A scoreless overtime then sent the physical match – the teams combined for 38 fouls – to a shootout. And it’s in the shootout where the match nearly spiraled out of control. This is where that helpful little primer about the NASL shootout rules comes in handy.

Marvelous goalkeeping from Seattle’s Chursky and Timbers ‘keeper Mick Poole kept the game even, but in the shootout Raus – a foreign referee that the league brought in to raise the standard and who also didn’t speak English – would reign supreme. It kicked off simply enough as both Seattle’s Dave Butler and Portland’s Brian McNeill both missed. Les Parodi, an English defender with an impressively voluminous head of curly hair, scored an easy goal for Seattle and up stepped Flater for Portland.

Flater charged toward Chursky and the former U.S. National Team forward rounded the goalkeeper as he was lunged to make the stop. This is where things get a little fuzzy. One side of the argument is that Chursky got a touch on the ball – which would then mean the offensive player was not allowed to touch the ball again – before Flater fired it into the net and that time ran out. While Flater’s side was that the Seattle goalkeeper grabbed his heel and never touched the ball. Seattle head coach Jimmy Gabriel rushed onto the field, confronting Raus – who waved for an interpreter to come over from the sidelines. Flater’s goal was allowed, much to the Sounders’ displeasure.

“He never touched the ball,” Flater said. “He grabbed my boot right here (pointing to his heel). It was definitely a goal.”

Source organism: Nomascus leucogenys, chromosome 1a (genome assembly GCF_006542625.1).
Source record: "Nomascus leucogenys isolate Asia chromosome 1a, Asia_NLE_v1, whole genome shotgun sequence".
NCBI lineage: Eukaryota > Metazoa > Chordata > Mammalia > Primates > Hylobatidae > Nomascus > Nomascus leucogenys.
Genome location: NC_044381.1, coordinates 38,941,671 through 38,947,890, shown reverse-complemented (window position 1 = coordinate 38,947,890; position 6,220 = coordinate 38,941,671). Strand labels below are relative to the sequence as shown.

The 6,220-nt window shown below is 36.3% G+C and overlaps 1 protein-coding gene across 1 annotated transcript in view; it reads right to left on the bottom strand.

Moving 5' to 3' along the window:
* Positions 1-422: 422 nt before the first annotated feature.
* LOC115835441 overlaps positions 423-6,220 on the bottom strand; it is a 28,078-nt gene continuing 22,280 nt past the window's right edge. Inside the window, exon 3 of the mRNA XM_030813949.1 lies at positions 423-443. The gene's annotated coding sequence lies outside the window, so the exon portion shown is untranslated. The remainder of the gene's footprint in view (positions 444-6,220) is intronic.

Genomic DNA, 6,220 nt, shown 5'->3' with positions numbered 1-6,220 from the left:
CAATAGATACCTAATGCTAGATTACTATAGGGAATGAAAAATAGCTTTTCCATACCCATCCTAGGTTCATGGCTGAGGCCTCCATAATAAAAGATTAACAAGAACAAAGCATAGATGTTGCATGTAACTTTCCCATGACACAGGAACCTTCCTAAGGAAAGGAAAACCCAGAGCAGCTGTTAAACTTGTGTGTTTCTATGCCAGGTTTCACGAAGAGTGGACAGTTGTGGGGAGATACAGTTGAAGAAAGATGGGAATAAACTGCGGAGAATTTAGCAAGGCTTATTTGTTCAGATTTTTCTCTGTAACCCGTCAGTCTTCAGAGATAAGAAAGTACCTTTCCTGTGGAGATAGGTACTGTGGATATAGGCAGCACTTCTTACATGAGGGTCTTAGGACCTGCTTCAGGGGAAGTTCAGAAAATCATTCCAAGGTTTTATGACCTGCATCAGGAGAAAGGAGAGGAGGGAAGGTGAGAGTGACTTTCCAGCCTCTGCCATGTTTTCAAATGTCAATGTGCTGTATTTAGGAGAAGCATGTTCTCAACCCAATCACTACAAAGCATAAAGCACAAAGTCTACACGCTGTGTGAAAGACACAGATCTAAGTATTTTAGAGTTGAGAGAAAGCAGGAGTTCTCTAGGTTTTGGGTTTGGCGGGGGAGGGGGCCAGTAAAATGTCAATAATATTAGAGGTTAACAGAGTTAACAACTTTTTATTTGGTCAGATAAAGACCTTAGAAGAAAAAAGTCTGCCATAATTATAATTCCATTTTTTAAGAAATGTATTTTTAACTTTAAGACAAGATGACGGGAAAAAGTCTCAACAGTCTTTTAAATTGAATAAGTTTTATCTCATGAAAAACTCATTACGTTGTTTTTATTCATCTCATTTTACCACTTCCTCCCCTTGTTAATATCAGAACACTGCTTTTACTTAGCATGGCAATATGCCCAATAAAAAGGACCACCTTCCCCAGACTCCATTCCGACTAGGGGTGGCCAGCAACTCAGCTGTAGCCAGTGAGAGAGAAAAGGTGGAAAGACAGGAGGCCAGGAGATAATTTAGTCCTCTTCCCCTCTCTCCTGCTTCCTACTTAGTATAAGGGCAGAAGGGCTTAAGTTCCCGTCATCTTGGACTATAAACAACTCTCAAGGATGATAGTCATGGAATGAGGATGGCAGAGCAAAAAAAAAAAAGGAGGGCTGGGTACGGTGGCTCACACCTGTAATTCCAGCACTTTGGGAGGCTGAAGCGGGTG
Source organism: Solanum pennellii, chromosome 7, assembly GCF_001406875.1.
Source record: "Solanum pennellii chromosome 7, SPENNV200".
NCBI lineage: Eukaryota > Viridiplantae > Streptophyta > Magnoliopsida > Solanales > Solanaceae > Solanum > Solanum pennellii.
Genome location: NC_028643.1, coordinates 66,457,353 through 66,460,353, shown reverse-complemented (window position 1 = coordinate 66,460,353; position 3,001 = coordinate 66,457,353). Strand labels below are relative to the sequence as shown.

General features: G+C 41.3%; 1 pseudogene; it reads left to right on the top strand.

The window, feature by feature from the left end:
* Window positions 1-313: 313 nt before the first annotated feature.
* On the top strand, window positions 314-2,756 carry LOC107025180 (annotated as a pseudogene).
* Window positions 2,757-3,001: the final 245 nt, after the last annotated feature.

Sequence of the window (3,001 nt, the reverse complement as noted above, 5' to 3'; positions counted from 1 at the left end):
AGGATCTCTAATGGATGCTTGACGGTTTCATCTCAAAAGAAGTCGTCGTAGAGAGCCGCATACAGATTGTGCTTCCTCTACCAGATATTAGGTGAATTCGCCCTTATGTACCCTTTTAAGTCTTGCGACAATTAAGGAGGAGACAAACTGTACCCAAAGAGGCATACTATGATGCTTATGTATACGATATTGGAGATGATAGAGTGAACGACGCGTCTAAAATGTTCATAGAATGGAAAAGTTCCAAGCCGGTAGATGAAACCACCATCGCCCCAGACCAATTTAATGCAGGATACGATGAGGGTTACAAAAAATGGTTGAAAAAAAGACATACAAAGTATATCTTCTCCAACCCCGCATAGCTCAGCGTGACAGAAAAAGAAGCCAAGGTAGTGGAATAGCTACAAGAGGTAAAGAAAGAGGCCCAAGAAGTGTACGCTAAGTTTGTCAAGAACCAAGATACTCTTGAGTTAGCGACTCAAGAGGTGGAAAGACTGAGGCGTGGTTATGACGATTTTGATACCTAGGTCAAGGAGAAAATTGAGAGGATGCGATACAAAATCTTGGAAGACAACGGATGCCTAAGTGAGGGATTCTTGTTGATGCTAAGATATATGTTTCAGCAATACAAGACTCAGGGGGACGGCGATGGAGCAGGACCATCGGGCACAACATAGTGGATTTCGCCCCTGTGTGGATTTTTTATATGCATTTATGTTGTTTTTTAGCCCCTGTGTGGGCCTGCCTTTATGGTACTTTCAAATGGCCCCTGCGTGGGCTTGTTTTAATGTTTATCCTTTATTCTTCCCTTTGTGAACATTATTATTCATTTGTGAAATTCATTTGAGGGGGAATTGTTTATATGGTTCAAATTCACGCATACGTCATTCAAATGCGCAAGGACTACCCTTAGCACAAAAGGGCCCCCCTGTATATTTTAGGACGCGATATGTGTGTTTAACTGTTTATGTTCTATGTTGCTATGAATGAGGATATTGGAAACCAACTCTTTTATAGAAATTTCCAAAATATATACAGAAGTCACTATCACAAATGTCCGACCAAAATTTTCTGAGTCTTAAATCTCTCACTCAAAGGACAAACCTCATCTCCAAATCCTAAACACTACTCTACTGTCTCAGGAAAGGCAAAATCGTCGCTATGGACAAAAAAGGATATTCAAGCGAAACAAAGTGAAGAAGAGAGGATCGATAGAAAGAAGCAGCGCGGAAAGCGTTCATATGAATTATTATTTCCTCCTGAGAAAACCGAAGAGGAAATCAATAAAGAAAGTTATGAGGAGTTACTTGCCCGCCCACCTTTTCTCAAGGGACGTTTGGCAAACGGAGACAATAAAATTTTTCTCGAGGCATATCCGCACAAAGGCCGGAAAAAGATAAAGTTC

The debates raged on as two Sounders misses and one Portland failed attempt later, Timbers striker Clyde Best charged forward and unleashed a deft chip over Chursky. Seattle argued that Best took longer than the allowable five seconds to release the shot and Raus agreed, nullifying the Portland goal and unleashing the scorn of the Timbers bench.

Deadlocked at 1-1, Seattle’s Tommy Ord blasted a shot that hit Poole’s arm and trickled across the goal line before a scrambling Poole could save it. The Seattle bench erupted into mayhem a second time as Raus ruled that Ord took longer than five seconds to shoot.

Portland’s fifth and final shooter was winger Willie Anderson, who left no question on his goal by drilling a shot into the upper right corner giving Portland a 2-1 shootout win and its league record-tying eighth consecutive victory. Not without further controversy though, as Seattle general manager Jack Daley planned to file a protest of the shootout.

“The protest is about all three,” Seattle head coach Jimmy Gabriel told the Seattle Times. “Flater’s goal shouldn’t have counted and the two that were disallowed by Tommy Ord and Clyde Best should have.”

The complaint never did see the result changed, as the Timbers kept the winning result and strengthened its lead in the National Conference Western Division standings. Maybe Clyde Best explained it most appropriately following the match.

“The referee is Yugoslavian. He doesn’t speak English. It would be like putting me in Yugoslavia and expecting me to understand. He’s entitled to make mistakes.”

Hard to think those in Seattle would be as empathetic. Six days later, however, Portland went on to set the league’s new consecutive wins record with a shootout win against the New England Tea Men at Civic Stadium.